Been quite busy lately, but now had the strength to force myself to make a new posting.
I have just briefly mentioned my upcoming trips and thought I should enlighten you a bit more about them. I’ll start now with the first one to GroÃŸglockner in Austria.
Firstly the trip is organized by Vaiska who also was the person who held the glacier course I took last summer at Kebnekaise. You can check out some pictures at my picture gallery site. I’m the one with the dreadlocks, if anyone wonders ;-). Kari “Vaiska” Vainio is very experienced fellow who has done many climbing trips to Alps, skied across Greenland and is currently on a winter exepedition to Svalbard. You can follow that in Finnish or in English if you are interested.
The trip is scheduled to 2.-11.8.2011. The current idea is to fly to Munich and drive from there with rental cars to Austria. This should give us a nice few days on the mountain.
Maybe a few words about hill itself.
Austrias highest peak, standing just short of 4000m, GroÃŸglockner stands on the border of Tyrol and is part of the Hohe Tauern mountain range within the Hohe Tauern National Park. It’s 3798m summit was first ascended in 1800 by Austrian team is now one of the most popular mountains to be climbed in Austria. The popularity is not any lessened by the fact that its “normal route” more difficult than many of the other massifs in the Alps, but with a very good access. You can actually climb the mountain in just three days from the car park and there are numerous companies offering packaged “tours” to climb GroÃŸglockner. This is not always a good thing as it will bring the access for all the non-climbers who will then clutter the mountain. On the other side, it gives also a better chance for the interested people to climb the peak with relative safeness and supervision, which is far better than to leave unskilled people to try to ascend the mountain by themselves. There have been even deaths when people have fallen into crevasses just because of not knowing the thing of “roping up”.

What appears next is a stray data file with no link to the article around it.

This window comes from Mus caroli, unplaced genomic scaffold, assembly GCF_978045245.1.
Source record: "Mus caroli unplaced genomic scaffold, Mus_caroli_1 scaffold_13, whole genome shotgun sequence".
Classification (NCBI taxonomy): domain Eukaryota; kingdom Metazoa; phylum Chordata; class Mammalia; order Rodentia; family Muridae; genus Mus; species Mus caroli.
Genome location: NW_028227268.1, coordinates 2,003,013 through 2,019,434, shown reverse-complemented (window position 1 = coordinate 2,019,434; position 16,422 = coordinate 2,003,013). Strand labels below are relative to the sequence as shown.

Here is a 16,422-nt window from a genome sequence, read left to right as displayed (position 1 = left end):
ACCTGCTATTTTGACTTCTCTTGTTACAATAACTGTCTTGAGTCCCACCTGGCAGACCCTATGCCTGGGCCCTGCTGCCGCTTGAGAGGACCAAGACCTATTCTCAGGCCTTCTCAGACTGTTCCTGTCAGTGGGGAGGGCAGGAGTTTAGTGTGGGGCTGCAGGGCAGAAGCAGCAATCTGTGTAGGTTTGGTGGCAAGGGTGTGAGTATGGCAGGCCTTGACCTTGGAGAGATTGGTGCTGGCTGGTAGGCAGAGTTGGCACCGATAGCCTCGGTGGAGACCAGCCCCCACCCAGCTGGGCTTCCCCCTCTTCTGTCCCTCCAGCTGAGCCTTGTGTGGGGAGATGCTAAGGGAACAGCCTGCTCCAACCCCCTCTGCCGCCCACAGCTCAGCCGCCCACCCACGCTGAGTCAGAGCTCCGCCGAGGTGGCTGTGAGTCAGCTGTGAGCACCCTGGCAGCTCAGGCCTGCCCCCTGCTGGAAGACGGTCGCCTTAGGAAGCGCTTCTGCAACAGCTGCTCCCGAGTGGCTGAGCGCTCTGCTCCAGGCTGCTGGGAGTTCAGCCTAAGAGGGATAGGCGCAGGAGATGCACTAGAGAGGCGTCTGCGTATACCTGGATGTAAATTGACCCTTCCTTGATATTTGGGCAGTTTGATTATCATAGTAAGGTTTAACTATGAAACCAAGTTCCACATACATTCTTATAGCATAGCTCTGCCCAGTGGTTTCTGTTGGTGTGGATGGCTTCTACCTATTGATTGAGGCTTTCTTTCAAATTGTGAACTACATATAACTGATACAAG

The Hohe Tauern is also a popular trekking and sking area. Many people visit the area just to wander around and to admire the mountain range without intention of climbing the peak itself. Another even simpler way to see the massif is to drive along GroÃŸglockner-HochalpenstraÃŸe up to Franz-Johan Haus without even stepping a single step by yourself.
You can actually also downhill ski and watch the slopes of GroÃŸglockner in the same time which is not bad way to get familiar to the mountain either. The Grossglockner Resort is a sking resort situated just 10km South-West of the mountain. So, theres plenty of action you can choose from when visiting the area.
I won’t get into details about the routes up the mountain, as I will make a separate post about the options you have there. That much I can say that there are basically three approach options to choose from – either via Kals am GroÃŸglockner, via Heiligenblut or via Franz-Johan Haus. All of these options are relatively short distance from the mountain and have access to almost all the routes.
As the GroÃŸglockner is fully inside the Hohe Tauern National Park, the camping is forbidden in the area. Bivuacs are allowed though. Luckily there are many huts which provide accommodation in true Alps fashion and you don’t have sleep under the bare sky if you don’t want to. The huts provide on top of the accommodation also catering so you don’t have to starve either. Personally I haven’t ever been into any of these Alpine Huts and I’m quite sure it will be quite different what we here in Finland have used to associate with huts. Just take a look at the Erzherzog-Johann-HÃ¼tte – the highest hut in the area just 350m below the summit – and you see what I mean 🙂
Tough that alpine camping isn’t it? 😀
Well, this is it this time. I’ll try to post more about the actual routes and slopes you have there bit sooner than I manage write up this one.
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